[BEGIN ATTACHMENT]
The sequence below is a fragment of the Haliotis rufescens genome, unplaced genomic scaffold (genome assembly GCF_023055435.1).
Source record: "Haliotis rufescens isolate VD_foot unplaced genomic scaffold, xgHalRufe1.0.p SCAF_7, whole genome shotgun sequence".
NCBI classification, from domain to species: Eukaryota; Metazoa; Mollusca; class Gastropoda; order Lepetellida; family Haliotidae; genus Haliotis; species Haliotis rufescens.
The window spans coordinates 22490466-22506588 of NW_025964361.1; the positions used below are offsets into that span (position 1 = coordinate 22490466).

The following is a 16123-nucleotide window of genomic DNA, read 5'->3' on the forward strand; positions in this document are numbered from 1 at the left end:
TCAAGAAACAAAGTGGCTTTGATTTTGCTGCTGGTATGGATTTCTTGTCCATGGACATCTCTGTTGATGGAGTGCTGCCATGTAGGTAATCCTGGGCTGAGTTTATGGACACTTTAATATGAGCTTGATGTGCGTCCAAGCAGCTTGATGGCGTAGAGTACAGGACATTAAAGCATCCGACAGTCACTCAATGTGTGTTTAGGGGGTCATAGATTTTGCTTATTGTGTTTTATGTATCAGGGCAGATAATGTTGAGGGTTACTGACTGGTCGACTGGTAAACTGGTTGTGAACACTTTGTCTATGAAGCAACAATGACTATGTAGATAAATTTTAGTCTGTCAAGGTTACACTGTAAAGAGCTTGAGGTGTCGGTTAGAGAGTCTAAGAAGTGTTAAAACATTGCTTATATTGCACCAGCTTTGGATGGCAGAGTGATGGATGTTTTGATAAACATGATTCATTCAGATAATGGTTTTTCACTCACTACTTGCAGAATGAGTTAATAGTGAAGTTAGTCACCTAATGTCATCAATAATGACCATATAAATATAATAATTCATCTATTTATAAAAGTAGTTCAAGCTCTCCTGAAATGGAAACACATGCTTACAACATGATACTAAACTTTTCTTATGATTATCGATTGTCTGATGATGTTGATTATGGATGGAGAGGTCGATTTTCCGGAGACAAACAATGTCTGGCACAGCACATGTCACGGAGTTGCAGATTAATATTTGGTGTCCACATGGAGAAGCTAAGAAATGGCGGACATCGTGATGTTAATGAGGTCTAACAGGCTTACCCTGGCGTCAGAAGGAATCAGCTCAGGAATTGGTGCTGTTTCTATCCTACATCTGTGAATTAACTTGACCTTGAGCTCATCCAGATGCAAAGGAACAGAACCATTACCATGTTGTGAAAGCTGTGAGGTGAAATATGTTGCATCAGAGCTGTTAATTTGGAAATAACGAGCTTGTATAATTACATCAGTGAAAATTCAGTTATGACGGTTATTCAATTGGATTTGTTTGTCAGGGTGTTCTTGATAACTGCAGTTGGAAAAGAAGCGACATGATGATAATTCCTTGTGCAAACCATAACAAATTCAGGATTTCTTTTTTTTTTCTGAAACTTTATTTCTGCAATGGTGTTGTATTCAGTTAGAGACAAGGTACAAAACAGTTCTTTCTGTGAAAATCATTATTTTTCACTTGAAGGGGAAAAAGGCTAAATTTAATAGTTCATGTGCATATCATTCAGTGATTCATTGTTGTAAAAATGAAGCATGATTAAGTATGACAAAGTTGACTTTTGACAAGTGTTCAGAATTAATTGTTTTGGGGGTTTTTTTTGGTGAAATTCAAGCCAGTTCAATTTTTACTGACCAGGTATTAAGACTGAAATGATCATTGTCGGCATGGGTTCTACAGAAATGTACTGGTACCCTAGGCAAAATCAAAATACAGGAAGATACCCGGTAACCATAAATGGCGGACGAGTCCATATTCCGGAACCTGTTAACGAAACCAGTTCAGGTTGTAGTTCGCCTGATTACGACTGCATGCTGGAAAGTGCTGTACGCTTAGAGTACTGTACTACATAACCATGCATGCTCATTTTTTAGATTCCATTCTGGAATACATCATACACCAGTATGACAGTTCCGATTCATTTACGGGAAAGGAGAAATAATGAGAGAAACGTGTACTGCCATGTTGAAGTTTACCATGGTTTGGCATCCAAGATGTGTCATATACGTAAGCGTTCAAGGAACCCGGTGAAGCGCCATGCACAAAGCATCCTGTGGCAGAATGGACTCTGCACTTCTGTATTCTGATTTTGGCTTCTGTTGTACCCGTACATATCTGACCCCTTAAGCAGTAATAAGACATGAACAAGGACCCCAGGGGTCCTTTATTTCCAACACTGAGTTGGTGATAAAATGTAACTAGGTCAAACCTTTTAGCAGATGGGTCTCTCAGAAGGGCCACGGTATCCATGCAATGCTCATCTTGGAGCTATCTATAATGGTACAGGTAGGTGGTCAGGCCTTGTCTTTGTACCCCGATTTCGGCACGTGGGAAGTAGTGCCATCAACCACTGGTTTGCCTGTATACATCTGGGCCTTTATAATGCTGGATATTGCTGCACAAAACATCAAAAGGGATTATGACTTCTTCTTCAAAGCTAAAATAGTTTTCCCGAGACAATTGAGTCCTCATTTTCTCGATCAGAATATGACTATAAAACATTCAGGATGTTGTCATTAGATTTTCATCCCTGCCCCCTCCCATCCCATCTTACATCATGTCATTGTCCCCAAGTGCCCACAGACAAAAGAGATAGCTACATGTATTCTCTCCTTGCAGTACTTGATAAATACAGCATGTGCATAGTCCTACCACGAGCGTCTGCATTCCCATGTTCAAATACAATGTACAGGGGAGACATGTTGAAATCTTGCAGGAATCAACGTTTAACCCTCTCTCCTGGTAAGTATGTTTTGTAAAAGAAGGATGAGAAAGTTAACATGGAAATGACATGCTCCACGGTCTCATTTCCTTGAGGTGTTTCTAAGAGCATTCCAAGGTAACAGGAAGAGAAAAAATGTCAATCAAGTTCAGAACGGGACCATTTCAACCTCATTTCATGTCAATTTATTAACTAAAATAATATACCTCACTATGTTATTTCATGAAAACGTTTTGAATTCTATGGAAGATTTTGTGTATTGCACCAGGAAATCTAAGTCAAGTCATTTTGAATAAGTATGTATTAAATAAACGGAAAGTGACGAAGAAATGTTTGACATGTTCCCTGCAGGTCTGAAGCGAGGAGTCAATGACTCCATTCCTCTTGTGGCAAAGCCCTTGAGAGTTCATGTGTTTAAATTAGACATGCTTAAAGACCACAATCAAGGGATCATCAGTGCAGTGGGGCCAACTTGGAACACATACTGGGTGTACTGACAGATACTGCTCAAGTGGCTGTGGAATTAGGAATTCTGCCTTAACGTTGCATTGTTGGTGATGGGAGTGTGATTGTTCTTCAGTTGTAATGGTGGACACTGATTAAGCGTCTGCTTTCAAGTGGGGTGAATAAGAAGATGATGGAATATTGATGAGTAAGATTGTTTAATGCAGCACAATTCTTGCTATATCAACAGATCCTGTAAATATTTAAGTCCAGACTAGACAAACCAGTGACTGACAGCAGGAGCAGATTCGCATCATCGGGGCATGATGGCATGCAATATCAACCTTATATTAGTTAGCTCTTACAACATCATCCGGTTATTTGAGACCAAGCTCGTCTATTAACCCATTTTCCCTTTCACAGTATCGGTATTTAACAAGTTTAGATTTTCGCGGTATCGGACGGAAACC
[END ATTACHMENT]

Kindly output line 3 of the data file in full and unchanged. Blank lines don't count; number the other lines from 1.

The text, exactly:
NCBI classification, from domain to species: Eukaryota; Metazoa; Mollusca; class Gastropoda; order Lepetellida; family Haliotidae; genus Haliotis; species Haliotis rufescens.